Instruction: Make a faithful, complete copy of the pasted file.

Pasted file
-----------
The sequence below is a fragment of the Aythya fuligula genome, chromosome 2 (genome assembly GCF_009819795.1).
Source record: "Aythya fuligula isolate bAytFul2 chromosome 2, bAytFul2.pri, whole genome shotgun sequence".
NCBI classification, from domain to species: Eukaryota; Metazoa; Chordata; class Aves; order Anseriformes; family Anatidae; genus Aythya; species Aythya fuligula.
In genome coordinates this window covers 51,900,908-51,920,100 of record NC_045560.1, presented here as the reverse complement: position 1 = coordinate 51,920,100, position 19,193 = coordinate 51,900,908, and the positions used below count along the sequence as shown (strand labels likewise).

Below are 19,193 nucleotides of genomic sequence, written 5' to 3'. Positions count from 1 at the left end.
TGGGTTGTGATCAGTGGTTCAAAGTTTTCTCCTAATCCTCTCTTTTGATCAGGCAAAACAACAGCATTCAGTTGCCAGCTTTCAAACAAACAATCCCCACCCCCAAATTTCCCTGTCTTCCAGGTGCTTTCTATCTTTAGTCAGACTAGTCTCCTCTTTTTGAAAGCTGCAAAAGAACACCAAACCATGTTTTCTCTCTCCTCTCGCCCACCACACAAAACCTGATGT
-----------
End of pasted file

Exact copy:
The sequence below is a fragment of the Aythya fuligula genome, chromosome 2 (genome assembly GCF_009819795.1).
Source record: "Aythya fuligula isolate bAytFul2 chromosome 2, bAytFul2.pri, whole genome shotgun sequence".
NCBI classification, from domain to species: Eukaryota; Metazoa; Chordata; class Aves; order Anseriformes; family Anatidae; genus Aythya; species Aythya fuligula.
In genome coordinates this window covers 51,900,908-51,920,100 of record NC_045560.1, presented here as the reverse complement: position 1 = coordinate 51,920,100, position 19,193 = coordinate 51,900,908, and the positions used below count along the sequence as shown (strand labels likewise).

Below are 19,193 nucleotides of genomic sequence, written 5' to 3'. Positions count from 1 at the left end.
TGGGTTGTGATCAGTGGTTCAAAGTTTTCTCCTAATCCTCTCTTTTGATCAGGCAAAACAACAGCATTCAGTTGCCAGCTTTCAAACAAACAATCCCCACCCCCAAATTTCCCTGTCTTCCAGGTGCTTTCTATCTTTAGTCAGACTAGTCTCCTCTTTTTGAAAGCTGCAAAAGAACACCAAACCATGTTTTCTCTCTCCTCTCGCCCACCACACAAAACCTGATGT